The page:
It is vital for founders and directors of private companies to know a thing or two about financial and tax deadlines in order to ensure that their financial year-end goes by without a hitch. In this post, we clarify some general sticking points and offer practical solutions from industry experts.
Benefits to staying up to date and compliant:
It’s so easy to put annual tax and compliance deadlines in a “compliance only” category and pass these on to the accountants. There is, however, so much more to gain from adhering to deadlines than merely ticking compliance boxes.
Your financial statements have to be drafted 6 months after year-end and your second provisional tax needs to be submitted on year-end, and by adhering to these deadlines you can add heaps of value to your business, as set out below:
- When doing your second provisional tax submission, it is an ideal time to reflect on the past year’s business and consider tax planning for the year ahead. Being tax compliant also assists greatly when fundraising is required or a tendering process is coming up.
- Drafting your financial statements timeously ensures that accounts are up to date. This is also an amazing opportunity to do budgeting and forecasting (with accurate up to date information) and to see in which direction your business is taking off and where some TLC is required.
- Reflection and comparing actuals to budgets will also indicate how the entrepreneurial innovation during the past year paid off. Sometimes seeing is believing.
- Another big value add, is that all information that may be required when the next big investment opportunity comes around is already available for decision-making purposes.
Note that for companies with February year-ends the following annual deadlines are coming up:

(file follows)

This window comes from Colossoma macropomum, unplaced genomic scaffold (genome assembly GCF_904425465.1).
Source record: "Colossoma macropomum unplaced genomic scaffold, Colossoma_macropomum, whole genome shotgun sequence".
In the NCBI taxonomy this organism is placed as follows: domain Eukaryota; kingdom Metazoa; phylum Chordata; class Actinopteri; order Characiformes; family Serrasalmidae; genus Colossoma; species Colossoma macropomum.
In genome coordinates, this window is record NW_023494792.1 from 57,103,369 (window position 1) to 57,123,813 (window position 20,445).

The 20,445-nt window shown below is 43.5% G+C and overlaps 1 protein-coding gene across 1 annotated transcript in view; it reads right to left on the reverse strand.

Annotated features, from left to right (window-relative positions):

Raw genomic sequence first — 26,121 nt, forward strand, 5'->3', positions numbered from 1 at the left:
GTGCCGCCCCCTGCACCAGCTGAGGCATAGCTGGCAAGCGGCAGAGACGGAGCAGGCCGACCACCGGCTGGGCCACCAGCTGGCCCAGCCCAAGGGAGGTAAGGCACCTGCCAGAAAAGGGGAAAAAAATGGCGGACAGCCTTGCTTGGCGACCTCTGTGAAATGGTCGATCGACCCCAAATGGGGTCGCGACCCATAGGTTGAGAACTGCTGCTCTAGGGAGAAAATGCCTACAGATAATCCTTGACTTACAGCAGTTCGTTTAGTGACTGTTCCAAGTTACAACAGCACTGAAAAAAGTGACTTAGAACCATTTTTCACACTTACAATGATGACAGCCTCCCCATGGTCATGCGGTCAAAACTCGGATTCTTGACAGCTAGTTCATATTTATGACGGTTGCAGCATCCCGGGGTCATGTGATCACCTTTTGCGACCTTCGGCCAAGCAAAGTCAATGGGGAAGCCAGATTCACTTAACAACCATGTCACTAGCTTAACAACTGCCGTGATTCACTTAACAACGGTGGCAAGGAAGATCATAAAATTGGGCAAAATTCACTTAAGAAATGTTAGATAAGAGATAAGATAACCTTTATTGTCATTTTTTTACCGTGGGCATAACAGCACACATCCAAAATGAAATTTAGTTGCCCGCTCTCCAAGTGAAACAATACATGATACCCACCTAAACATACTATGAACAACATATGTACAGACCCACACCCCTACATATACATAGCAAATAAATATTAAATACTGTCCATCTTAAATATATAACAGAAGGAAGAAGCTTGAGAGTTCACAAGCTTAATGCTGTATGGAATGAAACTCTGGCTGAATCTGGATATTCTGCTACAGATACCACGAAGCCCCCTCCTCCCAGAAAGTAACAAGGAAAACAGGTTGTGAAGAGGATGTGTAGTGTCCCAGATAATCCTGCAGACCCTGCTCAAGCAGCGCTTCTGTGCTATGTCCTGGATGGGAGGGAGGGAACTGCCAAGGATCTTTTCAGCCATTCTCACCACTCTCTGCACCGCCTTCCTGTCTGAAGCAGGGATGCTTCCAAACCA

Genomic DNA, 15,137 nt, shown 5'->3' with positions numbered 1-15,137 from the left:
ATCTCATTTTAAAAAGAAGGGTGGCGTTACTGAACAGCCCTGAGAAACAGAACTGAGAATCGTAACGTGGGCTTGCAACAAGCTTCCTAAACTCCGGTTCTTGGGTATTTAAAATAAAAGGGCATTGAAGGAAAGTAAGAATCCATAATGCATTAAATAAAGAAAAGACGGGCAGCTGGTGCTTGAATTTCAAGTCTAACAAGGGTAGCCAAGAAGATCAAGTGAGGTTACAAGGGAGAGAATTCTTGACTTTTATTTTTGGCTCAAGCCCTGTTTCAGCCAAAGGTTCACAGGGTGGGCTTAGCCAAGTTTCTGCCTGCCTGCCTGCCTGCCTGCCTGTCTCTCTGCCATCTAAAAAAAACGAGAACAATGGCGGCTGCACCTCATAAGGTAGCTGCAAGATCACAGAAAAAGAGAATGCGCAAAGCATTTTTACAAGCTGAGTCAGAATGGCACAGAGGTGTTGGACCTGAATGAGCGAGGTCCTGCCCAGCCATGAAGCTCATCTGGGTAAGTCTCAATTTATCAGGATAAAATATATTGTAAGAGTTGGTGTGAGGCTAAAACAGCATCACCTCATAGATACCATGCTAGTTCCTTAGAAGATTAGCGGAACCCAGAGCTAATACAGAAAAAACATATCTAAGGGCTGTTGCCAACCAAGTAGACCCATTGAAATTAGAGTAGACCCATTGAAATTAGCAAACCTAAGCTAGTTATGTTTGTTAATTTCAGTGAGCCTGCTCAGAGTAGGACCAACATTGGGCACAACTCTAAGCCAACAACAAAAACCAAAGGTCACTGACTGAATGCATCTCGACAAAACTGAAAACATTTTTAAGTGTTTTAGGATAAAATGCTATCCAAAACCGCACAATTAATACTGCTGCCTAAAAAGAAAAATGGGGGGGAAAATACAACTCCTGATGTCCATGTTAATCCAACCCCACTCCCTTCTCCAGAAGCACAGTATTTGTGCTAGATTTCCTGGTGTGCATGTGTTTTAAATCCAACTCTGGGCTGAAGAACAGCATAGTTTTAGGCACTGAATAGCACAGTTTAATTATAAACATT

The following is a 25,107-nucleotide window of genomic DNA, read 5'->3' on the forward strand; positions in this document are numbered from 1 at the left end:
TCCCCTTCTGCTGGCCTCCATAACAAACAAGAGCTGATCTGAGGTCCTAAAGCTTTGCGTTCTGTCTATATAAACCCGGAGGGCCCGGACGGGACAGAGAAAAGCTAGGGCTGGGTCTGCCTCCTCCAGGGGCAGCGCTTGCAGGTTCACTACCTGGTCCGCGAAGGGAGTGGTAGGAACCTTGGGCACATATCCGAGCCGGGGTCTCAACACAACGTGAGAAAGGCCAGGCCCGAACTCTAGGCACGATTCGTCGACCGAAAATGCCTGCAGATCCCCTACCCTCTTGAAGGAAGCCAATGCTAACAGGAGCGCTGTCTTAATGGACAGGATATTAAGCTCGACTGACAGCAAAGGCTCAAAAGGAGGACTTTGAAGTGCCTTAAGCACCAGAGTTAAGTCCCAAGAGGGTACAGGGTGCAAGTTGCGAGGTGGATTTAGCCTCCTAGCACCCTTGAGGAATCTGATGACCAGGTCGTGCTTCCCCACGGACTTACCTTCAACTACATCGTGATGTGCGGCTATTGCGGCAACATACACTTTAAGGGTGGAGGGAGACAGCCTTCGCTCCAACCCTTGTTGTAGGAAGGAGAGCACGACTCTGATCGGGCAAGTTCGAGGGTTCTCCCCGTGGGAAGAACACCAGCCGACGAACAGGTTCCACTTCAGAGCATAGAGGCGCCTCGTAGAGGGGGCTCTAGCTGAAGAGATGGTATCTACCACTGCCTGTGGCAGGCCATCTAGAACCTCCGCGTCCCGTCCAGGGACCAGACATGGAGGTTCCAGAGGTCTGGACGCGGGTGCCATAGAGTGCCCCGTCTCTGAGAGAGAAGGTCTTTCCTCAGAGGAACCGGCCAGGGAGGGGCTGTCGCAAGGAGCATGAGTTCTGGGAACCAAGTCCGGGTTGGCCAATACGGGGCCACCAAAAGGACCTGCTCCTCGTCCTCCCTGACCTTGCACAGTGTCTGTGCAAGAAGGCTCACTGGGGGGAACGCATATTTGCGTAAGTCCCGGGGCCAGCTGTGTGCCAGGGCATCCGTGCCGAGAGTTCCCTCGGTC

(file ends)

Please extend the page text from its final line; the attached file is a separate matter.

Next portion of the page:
- Second provisional tax returns to be submitted by 28 February 2022
- Annual Financial Statements to be prepared by 31 August 2022
- If still outstanding, 2021 income tax returns to be submitted by 28 February 2022
Other deadlines to consider during the financial year:
While these deadlines often loom largest on our calendars, there are other dates and ongoing submissions that shouldn’t be forgotten. Below is a handy table, but keep in mind that not all submissions and deadlines are applicable to all companies.
|PAYE||Pay-as-you-earn: Tax on salaries paid||7th of each month|
|VAT||Value added tax (VAT) is an indirect tax on the consumption of goods and services taxed at 15%||This is depending on the period your company falls in, but is due no later than the end of the month, but for ease of mind purposes, submission should be done by the 25th.|
|Companies tax||Corporate Income Tax (CIT) is a tax imposed on companies||One year after your company’s year ends.||February year end 2022 will submit February 2023.|
|Provisional tax||Provisional tax is not a separate tax from income tax. It is a method of paying the income tax liability in advance, to ensure that the taxpayer does not have a large tax debt on assessment.||
1st provisional tax:
6 months after year end
2nd provisional tax:
12 months after year end
3rd provisional top-up payment:
18 months after year end
|Year end Feb 2022:
1st due August 2022
2nd February 2023
3rd topup before August 2023.
|EMP501||EMP501 reconciliations must be submitted twice during a financial year: Interim period – for the six month transaction period 1 March to 31 August, Annual period – for the full tax year 1 March to 28/29 February||
First interim submission: October
Full annual submission: May